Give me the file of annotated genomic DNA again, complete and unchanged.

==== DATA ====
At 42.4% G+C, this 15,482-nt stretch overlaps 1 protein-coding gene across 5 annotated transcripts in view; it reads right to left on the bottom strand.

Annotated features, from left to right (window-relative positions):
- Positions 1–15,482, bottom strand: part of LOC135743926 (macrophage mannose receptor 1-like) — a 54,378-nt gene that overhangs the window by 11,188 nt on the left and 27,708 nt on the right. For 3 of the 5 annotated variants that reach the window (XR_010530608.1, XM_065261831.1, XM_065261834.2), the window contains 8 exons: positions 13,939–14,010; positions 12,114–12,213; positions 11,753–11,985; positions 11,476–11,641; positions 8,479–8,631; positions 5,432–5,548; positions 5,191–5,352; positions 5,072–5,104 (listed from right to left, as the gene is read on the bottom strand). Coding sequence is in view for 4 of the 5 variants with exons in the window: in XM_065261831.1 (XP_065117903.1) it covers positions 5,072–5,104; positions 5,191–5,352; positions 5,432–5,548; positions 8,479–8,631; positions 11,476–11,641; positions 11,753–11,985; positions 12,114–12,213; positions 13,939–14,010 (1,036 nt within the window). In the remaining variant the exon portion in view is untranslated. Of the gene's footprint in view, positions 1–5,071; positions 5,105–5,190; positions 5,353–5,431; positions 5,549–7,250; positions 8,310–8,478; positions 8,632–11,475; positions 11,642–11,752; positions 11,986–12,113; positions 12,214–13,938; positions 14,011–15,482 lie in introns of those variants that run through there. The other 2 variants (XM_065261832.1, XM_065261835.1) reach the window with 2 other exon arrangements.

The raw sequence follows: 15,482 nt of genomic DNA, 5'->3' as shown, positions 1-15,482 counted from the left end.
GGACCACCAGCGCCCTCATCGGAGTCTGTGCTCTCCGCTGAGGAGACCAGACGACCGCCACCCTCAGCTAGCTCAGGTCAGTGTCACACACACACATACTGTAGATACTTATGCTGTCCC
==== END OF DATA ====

At 42.4% G+C, this 15,482-nt stretch overlaps 1 protein-coding gene across 5 annotated transcripts in view; it reads right to left on the bottom strand.

Annotated features, from left to right (window-relative positions):
- Positions 1–15,482, bottom strand: part of LOC135743926 (macrophage mannose receptor 1-like) — a 54,378-nt gene that overhangs the window by 11,188 nt on the left and 27,708 nt on the right. For 3 of the 5 annotated variants that reach the window (XR_010530608.1, XM_065261831.1, XM_065261834.2), the window contains 8 exons: positions 13,939–14,010; positions 12,114–12,213; positions 11,753–11,985; positions 11,476–11,641; positions 8,479–8,631; positions 5,432–5,548; positions 5,191–5,352; positions 5,072–5,104 (listed from right to left, as the gene is read on the bottom strand). Coding sequence is in view for 4 of the 5 variants with exons in the window: in XM_065261831.1 (XP_065117903.1) it covers positions 5,072–5,104; positions 5,191–5,352; positions 5,432–5,548; positions 8,479–8,631; positions 11,476–11,641; positions 11,753–11,985; positions 12,114–12,213; positions 13,939–14,010 (1,036 nt within the window). In the remaining variant the exon portion in view is untranslated. Of the gene's footprint in view, positions 1–5,071; positions 5,105–5,190; positions 5,353–5,431; positions 5,549–7,250; positions 8,310–8,478; positions 8,632–11,475; positions 11,642–11,752; positions 11,986–12,113; positions 12,214–13,938; positions 14,011–15,482 lie in introns of those variants that run through there. The other 2 variants (XM_065261832.1, XM_065261835.1) reach the window with 2 other exon arrangements.

The raw sequence follows: 15,482 nt of genomic DNA, 5'->3' as shown, positions 1-15,482 counted from the left end.
GGACCACCAGCGCCCTCATCGGAGTCTGTGCTCTCCGCTGAGGAGACCAGACGACCGCCACCCTCAGCTAGCTCAGGTCAGTGTCACACACACACATACTGTAGATACTTATGCTGTCCC